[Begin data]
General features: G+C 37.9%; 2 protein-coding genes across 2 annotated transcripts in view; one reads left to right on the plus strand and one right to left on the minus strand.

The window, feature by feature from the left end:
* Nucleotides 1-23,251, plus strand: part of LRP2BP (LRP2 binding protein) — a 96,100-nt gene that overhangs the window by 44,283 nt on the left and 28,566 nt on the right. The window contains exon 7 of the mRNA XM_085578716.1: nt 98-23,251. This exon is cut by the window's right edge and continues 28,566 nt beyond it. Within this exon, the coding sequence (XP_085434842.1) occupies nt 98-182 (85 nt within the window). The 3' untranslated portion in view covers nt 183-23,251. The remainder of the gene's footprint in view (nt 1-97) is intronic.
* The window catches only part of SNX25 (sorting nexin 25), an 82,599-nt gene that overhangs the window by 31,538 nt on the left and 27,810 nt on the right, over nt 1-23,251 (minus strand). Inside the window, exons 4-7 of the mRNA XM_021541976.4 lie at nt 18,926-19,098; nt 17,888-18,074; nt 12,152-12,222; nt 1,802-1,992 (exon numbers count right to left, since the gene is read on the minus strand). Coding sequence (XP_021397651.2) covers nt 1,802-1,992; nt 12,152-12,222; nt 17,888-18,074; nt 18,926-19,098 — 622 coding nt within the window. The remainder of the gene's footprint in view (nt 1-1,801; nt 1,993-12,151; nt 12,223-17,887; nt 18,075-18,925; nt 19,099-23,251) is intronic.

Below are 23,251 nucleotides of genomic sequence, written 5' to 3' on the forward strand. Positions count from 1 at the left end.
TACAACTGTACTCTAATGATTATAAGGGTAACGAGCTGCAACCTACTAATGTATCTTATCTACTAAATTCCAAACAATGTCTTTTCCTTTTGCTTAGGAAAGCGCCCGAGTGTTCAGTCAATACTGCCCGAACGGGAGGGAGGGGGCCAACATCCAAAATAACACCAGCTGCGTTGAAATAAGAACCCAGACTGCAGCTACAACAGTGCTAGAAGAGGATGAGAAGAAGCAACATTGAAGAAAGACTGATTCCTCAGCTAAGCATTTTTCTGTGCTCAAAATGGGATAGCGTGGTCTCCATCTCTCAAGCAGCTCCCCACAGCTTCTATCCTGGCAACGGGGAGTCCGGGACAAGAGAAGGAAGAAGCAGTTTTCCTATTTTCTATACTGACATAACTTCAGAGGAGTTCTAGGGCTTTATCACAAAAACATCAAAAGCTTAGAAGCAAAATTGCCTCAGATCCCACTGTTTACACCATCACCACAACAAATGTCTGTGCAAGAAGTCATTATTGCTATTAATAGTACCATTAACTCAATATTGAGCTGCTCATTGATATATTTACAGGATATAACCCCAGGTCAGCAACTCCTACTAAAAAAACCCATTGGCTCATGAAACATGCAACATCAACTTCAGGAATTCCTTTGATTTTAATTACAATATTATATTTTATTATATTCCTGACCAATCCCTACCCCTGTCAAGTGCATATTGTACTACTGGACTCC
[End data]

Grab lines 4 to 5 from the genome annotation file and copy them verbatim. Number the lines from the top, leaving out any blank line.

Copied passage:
* The window catches only part of SNX25 (sorting nexin 25), an 82,599-nt gene that overhangs the window by 31,538 nt on the left and 27,810 nt on the right, over nt 1-23,251 (minus strand). Inside the window, exons 4-7 of the mRNA XM_021541976.4 lie at nt 18,926-19,098; nt 17,888-18,074; nt 12,152-12,222; nt 1,802-1,992 (exon numbers count right to left, since the gene is read on the minus strand). Coding sequence (XP_021397651.2) covers nt 1,802-1,992; nt 12,152-12,222; nt 17,888-18,074; nt 18,926-19,098 — 622 coding nt within the window. The remainder of the gene's footprint in view (nt 1-1,801; nt 1,993-12,151; nt 12,223-17,887; nt 18,075-18,925; nt 19,099-23,251) is intronic.

Below are 23,251 nucleotides of genomic sequence, written 5' to 3' on the forward strand. Positions count from 1 at the left end.